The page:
The Dominance style represents the overlap of skeptical and fast-paced descriptors. D's are characterized by a powerful personal drive, strong will, a focus on results, a firm and forceful style, with a general attitude of 'Get it Done.' Words like 'action,' 'results' and 'challenge' are often the best descriptors. While D's are fast paced and get things done, they are often seen as impatient, quick to show irritation and become argumentative, are perceived to be more direct and blunt with others and brimming with self-confidence. Recognize anyone?
The Influence style represents the overlap between being fast-paced and warm and accepting. I's are usually seen as enthusiastic, high-spirited, lively, optimistic and socially outgoing. Words like 'action,' 'enthusiasm', and 'collaboration' are often the best descriptors, and describe a general attitude of 'Get it Together'. While I's have high energy and are interpersonally positive, they are often seen as too talkative, changing direction frequently , impulsive, disorganized at times with lack of follow-through on plans or commitments. Recognize anyone?
The Steadiness style represent the overlap between the warm and accepting and the cautious and reflective dimensions. S's tend to be humble, even tempered, patient, tactful, bridge-building, collaborative and supportive. Words like 'stable', 'support' and 'collaboration' are often the best descriptors and describe a general attitude of 'Get Along'. While S's are steady and stable, they are often seen as lacking a competitive edge, more worried about getting along than achieving full results, avoiding tough decisions to spare feelings, allowing resentment to build beneath the surface, and struggling with indecisiveness. Recognize anyone?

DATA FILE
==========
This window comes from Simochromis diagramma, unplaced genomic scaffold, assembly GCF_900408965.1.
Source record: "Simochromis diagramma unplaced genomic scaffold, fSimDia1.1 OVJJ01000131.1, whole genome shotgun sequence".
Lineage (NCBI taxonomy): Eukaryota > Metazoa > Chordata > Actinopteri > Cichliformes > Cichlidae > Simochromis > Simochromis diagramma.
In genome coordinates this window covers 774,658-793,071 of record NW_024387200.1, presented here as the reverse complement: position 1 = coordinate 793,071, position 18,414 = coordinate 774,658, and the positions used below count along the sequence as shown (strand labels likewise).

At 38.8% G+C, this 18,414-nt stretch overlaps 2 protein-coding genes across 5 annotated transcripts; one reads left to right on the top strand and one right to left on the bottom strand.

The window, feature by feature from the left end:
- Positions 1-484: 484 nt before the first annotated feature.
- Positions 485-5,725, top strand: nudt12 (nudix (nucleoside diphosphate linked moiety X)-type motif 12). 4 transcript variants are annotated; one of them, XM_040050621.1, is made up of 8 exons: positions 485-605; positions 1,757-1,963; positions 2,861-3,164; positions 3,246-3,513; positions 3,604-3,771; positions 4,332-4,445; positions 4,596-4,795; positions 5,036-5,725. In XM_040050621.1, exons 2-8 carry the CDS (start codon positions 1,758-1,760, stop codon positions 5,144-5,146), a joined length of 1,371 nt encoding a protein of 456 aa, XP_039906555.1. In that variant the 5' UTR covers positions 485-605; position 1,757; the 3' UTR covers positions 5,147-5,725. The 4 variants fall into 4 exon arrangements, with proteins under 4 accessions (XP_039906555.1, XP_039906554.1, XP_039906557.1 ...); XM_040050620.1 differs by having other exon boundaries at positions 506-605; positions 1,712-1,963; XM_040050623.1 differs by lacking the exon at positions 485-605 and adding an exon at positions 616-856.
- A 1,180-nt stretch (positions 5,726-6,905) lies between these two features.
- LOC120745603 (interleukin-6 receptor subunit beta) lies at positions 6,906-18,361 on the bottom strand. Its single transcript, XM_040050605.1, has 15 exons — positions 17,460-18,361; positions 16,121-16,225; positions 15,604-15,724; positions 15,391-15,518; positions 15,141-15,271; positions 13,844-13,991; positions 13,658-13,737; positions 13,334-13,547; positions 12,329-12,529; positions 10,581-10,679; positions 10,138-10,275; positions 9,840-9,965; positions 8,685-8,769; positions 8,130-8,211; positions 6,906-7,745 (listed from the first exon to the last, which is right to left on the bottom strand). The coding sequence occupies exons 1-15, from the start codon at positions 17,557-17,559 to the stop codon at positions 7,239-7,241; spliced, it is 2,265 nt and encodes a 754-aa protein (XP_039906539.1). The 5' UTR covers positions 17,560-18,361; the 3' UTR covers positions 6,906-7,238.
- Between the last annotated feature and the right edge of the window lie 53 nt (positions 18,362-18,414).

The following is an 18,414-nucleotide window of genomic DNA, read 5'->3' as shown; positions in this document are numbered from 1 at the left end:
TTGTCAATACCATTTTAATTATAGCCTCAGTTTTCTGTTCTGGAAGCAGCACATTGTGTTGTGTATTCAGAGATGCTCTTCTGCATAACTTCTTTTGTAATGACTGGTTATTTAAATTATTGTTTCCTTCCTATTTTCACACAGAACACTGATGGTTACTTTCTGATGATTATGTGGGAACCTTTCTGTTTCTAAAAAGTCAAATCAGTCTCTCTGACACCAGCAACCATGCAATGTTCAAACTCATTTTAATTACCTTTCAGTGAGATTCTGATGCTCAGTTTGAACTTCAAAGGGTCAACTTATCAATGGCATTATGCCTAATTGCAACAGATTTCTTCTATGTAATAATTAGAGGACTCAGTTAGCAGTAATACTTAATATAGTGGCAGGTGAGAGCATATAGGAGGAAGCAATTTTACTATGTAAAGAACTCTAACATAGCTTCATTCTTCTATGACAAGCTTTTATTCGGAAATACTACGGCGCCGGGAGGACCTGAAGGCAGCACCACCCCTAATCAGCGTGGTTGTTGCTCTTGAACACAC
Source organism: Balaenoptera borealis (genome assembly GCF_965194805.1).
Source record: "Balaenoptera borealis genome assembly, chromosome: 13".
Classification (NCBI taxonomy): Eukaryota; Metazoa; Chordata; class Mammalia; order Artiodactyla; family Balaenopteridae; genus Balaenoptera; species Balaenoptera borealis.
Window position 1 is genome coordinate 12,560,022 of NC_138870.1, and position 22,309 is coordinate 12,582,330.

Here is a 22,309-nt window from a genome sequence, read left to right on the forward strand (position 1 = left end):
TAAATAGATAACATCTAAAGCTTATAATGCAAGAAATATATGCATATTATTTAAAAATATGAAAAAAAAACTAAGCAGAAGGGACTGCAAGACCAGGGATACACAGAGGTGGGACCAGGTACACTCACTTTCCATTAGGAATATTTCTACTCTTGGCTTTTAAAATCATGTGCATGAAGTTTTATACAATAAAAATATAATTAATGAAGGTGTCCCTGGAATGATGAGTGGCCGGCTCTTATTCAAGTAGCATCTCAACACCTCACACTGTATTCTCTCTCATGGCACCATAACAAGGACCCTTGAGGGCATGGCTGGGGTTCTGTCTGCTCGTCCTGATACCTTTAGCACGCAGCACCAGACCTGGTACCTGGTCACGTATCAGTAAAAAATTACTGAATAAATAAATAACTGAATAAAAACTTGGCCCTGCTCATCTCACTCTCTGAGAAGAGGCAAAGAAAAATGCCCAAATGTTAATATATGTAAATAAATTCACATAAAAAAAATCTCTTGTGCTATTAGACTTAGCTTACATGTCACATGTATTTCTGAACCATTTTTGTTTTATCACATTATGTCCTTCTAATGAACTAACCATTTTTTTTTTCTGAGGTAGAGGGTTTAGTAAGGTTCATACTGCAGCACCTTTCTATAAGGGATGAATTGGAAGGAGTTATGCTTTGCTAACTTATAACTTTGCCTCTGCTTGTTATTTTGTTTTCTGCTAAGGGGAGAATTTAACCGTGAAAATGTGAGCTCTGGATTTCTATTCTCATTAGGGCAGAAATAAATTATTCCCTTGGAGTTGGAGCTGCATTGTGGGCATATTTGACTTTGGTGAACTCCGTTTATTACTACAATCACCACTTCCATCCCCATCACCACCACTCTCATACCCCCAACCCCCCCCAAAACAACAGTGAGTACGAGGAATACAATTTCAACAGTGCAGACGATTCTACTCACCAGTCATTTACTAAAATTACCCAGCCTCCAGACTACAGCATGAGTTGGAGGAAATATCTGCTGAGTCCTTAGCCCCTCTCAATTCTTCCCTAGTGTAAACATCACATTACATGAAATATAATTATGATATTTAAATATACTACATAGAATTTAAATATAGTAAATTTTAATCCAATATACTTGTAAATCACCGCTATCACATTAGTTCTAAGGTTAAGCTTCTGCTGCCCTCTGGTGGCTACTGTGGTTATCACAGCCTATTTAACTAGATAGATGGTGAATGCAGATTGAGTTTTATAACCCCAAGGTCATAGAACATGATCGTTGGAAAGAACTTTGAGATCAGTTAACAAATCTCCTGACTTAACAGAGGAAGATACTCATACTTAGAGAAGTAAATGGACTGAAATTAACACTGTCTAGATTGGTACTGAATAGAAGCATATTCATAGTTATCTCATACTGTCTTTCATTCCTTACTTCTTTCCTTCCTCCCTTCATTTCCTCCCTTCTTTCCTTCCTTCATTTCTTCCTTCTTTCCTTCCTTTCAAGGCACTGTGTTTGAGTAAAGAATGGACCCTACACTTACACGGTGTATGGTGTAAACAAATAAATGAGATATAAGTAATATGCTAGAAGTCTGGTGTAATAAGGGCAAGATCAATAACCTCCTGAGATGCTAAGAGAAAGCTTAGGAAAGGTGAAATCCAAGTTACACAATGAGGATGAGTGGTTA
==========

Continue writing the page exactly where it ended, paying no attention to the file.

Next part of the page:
And the last style, the Conscientious, represents the overlap between the cautious /reflective and questioning /skeptical dimensions. C's tend to be analytical and precise, systematic, questioning, reserved and more private or introverted. Words like 'stability', 'accuracy' and 'challenge' are typical best descriptors with a strong attitude of 'Get it Right'. While C's can be counted on for accuracy and completeness, quality, dependability and on-time performance, they can also be seen as overly cautious, critical and cold, over analysing, and lacking excitement and energy. Last chance to recognize someone - and to plug yourself into one of the categories, at least temporarily.
DISC is a simple model of understanding human behaviour and interaction styles. There are assessment tools that can quickly and accurately give you insight into your own personal style. DISC is simple, but not necessarily simplistic, with a couple of very important caveats. All DISC styles are equally valuable. Everyone has a blend of all four DISC styles, although the proportions can be very different. Understanding yourself better is the first step to becoming more effective working with others.
Future articles will explore how to use this basic information about self and others to create more productive relationships both on the home front - and in the workplace.
Larry Schruder is president and co-owner of The Delfi Group, Pembroke and can be reached at larry. firstname.lastname@example.org.